Like the reboot, this movie has a little bit of a problem with being overpolished. Freddy somehow works great when it is from the lens of a struggling director. I know that none of the movies really look low budget, but they definitely have that Cannon touch to them. There's something a little cornball about the whole thing. Freddy himself looks shiny and new. I kind of like it because it seems like a lot of attention was made into making the perfect Freddy. But there are a few sequences where Freddy is brightly lit (a rarity for the franchise, believe me) and you can see every stitch of his clothing. He looks very impressive, but I also like the idea that Freddy always looks a little ratty. This is a deluxe action figure version of Freddy. I'm not saying the special effects carry across the entire film. Perhaps it was a bad idea to watch a high def print of this movie because some of the sequences were never meant to stand up to the scrutiny of a 4K UHD TV. Yup, I'm just showing off that we have a very impressive TV and I'm going to shut up now. The scenes that look good look really good. I think New Nightmare fits in the perfect spot of history. The movie doesn't look so good that it looks sterile, but it also doesn't completely suffer from overly cheap special effects. We're still primarily in the practical special effects era. There's one special effect that is possibly worse than the rest of the franchise. As much as I don't love the Fangoria aspect of these movies, the special effects for the most part hold up most of the time. There's one in this movie that really lacks the polish of a clean effect. At one point, Freddy becomes the moon. It's this morphing effect and it looks absolutely terrible. It doesn't kill the sequence because the sequence, admittedly, is pretty cool. But this is a time when movies were just discovering special effects by computer and I thank my lucky stars that this is the only effect they really tried. It's minor, but it is noticable.
I don't think I like Wes Craven's supernatural stuff. His otherworldly sets always seem to have the same aesthetics and that really gets boring and old over time. His nightmare worlds are all variations of the boiler room. When the movie enters the demon's dimension, it looks exactly like you think a demon dimension should look. Why am I complaining about that? I want to be surprised. I want to be blown away. Instead, it looks like a Clive Barker knockoff. It's that weird gothic nightmare look to everything. I just think that there could be something far more creative. Honestly, the Matrix white room would actually work as a more terrifying idea. What about an adorned room? I think of the room with the eye-hand guy from Pan's Labyrinth. That room doesn't have the traditional look as most demon dimensions, but that locale is way scarier than anything presented in the demon's dimension. I also wonder if the very premise's locale kind of seems blah. I never got much out of L.A., especially when it comes to scary movies. I know that the characters are commenting on their real lives, but Midwest suburbia always screamed way creepier than a rich actress's house. I also don't understand if Heather Langenkamp is honestly that successful to afford such an awesome mansion.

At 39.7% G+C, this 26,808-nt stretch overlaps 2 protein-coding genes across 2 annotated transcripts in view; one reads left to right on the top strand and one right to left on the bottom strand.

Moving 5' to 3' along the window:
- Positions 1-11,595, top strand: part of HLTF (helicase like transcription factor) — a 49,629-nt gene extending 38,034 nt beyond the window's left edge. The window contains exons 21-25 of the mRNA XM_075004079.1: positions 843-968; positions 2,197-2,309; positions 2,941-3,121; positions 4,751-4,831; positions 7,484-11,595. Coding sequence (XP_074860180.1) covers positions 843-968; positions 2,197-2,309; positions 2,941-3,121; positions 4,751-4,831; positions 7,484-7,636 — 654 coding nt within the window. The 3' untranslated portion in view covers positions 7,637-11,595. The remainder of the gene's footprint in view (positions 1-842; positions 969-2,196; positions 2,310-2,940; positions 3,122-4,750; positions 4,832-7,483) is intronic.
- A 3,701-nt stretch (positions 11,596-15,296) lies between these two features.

Now, the big question that really is getting my goat is wondering if John Saxon is really amazing friends with Heather Langenkamp. If he is, that's a little bit weird. I don't know what they have in common outside of being in two movies together, one of which is a sequel to the other one. The other scenario might be far more awkward. Did Wes Craven write John Saxon as Heather Langenkamp's best friend and then they had to pretend like they talk to each other, let alone like each other? That's awkward. They would have had to pretend to hang out all the time when John Saxon is way older than Heather Langenkamp. That's pretty bizarre.
I honestly really wanted to like this one again. I had a good time the first time I watched it and I didn't absolutely hate it this time. But I also know that this movie (and even more so Wes Craven) takes itself way too seriously. This movie had such an opportunity, but instead it feels like a huge ego boost to everyone involved.
Film is great. It can challenge us. It can entertain us. It can puzzle us. It can awaken us.
Mr. H has watched an upsetting amount of movies. They bring him a level of joy that few things have achieved.